Explore Sea and Air Options to the Tony Vineyard
Martha's Vineyard has a long-established reputation as a beacon for the rich and famous, attracting such big names over the years as Bill Clinton, Princess Diana and, of course, scores of Kennedys. Its remoteness is part of that draw. No roads, bridges or tunnels connect it to mainland Massachusetts. As such, getting your family there will take a bit more planning than getting them to most vacation spots. With Boston as your departure point, you'll likely have to choose a land/sea combination or, if your budget allows, a flight.
Fly There in a Flash
Flying is certainly the quickest way to get from Boston to Martha's Vineyard, though it won't fit every family's budget. A direct flight takes only about 40 minutes, taking you to Martha's Vineyard Airport in the middle of the island. Your only commercial carrier of choice from Boston, however, is the regional Cape Air. While it schedules multiple flights per day, expect to pay what you'd pay for a standard medium-haul domestic flight on a major carrier. The cost will add up for a large family. If you have a lot of luggage, the cost will be even more, as Cape Air allows only one free checked bag per passenger. Cape Air's fleet is mostly nine-seater Cessna 402s, so nervous flyers who dislike small planes will have to get over that for a little less than an hour. However, your family will practically have the plane to itself. Larger carriers, including JetBlue, Delta and American Airlines, also serve Martha's Vineyard Airport, but with no flights out of Boston.
Bring the Family Car
While you can't drive to Martha's Vineyard, there is one way to get the family car to the island: the Steamship Authority ferry service (1 Cowdry Rd., Woods Hole, MA). The ferry operates year-round from Woods Hole on Cape Cod, about an 80-mile drive from Boston. From there, it's a 40-minute ride to Martha's Vineyard. You'll pay a fairly hefty charge to get your car aboard, as well as a small fee per family member, but having your car can be a lifesaver if you want to explore the full island without shuffling your children around on buses or dragging them along on long walks. You should reserve the slot for your car on your ferry well in advance, especially if traveling during the busy June-through-August period, as space is limited. Also, be aware that finding parking can be a challenge once you're on Martha's Vineyard. The Steamship Authority docks in Vineyard Haven all year and also in Oak Bluffs from mid-May through mid-October.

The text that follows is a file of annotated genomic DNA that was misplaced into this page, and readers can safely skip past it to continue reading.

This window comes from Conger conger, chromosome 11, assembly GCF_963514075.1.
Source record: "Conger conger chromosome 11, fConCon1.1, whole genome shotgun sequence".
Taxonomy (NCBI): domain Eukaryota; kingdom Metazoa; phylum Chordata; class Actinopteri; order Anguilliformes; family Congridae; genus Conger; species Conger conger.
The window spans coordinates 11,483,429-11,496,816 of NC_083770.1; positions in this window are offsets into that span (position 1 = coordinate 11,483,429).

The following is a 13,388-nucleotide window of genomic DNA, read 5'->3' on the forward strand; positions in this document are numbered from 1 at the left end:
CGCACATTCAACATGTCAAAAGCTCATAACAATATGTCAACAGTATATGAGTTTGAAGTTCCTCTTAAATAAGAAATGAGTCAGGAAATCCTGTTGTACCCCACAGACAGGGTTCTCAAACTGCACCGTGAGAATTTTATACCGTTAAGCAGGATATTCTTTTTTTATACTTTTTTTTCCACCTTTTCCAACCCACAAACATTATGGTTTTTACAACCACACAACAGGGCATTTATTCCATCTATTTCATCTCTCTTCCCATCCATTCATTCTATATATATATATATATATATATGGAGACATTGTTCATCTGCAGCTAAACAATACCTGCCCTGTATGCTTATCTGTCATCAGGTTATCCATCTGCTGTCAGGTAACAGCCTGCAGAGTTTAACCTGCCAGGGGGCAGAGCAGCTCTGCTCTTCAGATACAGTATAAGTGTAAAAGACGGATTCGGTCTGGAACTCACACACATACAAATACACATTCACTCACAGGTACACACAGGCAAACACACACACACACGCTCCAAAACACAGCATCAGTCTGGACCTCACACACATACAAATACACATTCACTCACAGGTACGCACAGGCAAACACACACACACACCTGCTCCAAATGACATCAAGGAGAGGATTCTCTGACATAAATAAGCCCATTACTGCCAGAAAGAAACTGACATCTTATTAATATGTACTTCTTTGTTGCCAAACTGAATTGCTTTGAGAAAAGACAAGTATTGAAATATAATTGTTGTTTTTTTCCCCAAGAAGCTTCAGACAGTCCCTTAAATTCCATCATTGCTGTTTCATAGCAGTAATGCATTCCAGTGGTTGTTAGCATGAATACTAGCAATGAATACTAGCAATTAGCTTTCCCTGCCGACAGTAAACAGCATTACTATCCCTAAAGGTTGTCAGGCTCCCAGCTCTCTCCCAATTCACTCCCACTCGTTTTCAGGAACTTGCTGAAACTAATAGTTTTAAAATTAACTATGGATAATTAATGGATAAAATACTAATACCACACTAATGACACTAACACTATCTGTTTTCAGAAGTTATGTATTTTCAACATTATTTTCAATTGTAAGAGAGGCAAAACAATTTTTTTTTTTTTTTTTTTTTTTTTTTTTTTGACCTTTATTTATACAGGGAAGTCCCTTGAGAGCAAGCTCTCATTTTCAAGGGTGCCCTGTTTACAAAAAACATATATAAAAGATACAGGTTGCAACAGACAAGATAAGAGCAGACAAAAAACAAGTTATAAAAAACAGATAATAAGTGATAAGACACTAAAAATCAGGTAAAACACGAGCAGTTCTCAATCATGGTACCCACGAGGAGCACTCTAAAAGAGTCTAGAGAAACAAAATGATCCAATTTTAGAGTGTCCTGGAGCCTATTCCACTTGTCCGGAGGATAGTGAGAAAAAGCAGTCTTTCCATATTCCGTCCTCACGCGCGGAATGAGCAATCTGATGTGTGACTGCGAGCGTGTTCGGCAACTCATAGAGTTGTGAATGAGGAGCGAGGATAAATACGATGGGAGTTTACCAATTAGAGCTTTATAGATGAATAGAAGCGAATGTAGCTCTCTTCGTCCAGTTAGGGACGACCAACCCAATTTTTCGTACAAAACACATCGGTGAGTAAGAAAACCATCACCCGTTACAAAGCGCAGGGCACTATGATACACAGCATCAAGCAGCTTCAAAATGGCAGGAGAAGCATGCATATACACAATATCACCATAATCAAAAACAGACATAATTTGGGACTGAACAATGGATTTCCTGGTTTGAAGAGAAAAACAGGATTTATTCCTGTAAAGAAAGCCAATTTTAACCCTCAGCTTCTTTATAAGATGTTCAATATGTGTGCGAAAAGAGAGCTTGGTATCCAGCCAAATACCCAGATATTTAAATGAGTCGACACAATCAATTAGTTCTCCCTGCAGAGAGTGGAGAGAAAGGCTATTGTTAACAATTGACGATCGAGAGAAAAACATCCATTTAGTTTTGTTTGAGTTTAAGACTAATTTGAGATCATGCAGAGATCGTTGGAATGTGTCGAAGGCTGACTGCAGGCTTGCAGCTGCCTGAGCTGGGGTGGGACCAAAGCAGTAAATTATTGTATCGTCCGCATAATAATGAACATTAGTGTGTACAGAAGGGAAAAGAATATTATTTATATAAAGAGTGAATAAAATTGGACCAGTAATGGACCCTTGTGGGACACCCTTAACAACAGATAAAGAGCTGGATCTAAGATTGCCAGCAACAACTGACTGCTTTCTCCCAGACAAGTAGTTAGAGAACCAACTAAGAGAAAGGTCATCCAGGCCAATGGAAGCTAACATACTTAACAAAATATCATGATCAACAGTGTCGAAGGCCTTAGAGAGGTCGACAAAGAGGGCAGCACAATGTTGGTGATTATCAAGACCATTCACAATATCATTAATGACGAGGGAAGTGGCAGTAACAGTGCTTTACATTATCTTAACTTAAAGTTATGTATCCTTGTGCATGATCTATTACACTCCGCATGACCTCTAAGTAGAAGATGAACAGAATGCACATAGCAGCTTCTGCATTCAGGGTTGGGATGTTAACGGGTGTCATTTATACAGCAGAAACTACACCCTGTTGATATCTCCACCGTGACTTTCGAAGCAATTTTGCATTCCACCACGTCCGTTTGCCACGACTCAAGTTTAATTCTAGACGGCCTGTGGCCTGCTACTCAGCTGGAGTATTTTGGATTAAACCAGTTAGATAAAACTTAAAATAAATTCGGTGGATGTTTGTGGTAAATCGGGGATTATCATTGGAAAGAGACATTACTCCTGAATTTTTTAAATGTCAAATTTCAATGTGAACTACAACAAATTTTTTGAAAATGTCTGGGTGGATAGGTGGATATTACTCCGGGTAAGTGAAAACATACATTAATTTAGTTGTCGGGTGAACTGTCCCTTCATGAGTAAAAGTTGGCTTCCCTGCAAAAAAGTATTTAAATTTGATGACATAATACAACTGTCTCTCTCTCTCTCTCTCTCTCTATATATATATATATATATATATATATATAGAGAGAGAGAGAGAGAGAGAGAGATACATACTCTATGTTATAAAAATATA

Other Aquatic Options
Several other ferry operators offer seasonal service to Martha's Vineyard, but none of them are in Boston, so you'll still need an extra mode of transportation. In the same vicinity as the Steamship Authority, you can take the Island Queen (75 Falmouth Heights Rd., Falmouth, MA) from Falmouth to Oak Bluffs, the Falmouth-Edgartown Ferry (278 Scranton Ave., Falmouth, MA) or Hy-line Cruises (220 Ocean St., Hyannis, MA) from Hyannis to Oak Bluffs. If you prefer to avoid Cape Cod traffic, take the SeaStreak from New Bedford (49 State Pier, New Bedford, MA) or the Martha's Vineyard Fast Ferry from North Kingston, RI (1347 Roger Williams Way, North Kingston, RI), both of which dock in Oak Bluffs. None of these services transports cars, but you can always rent a car in Martha's Vineyard if you need one. Distance-wise, all of these are about 60 or 70 miles from Boston and all have parking nearby. If you prefer to leave the car at home altogether, you can catch shuttle services or a bus from Boston to any of the ferries or the seasonal CapeFlyer train service to Cape Cod. This could be a hassle, however, if you're traveling with small kids and a lot of luggage. As with the Steamship Authority, it's a good idea to buy your ferry tickets in advance, especially in the summer.
Keeping Up Appearances
You'll be rubbing shoulders with the affluent on Martha's Vineyard, so why not arrive there with your family on a private jet? It's actually not as ridiculous as it sounds. As the private aviation industry catches up to the technology age, numerous companies—Victor, PrivateFly and Magellan Jets, to name a few—are consolidating searches for private aviation operators. You might luck out and have your trip coincide with an "empty leg" trip—when someone charters a jet somewhere but doesn't need an immediate return trip, meaning the jet would offer seats at a discount because it would otherwise be flying back empty. Even if that's the case, this will certainly be your most expensive option by far. You also could charter a boat from Cape Cod, though that would be much more expensive than ferry service and would not save much time.
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Michael Baker has worked as a full-time journalist since 2002 and currently serves as editor for several travel-industry trade publications in New York. He previously was a business reporter for "The Press of Atlantic City" in New Jersey and "The [Brazoria County] Facts" in Freeport, Texas. Baker holds a Master of Science in journalism from Quinnipiac University in Hamden, Conn.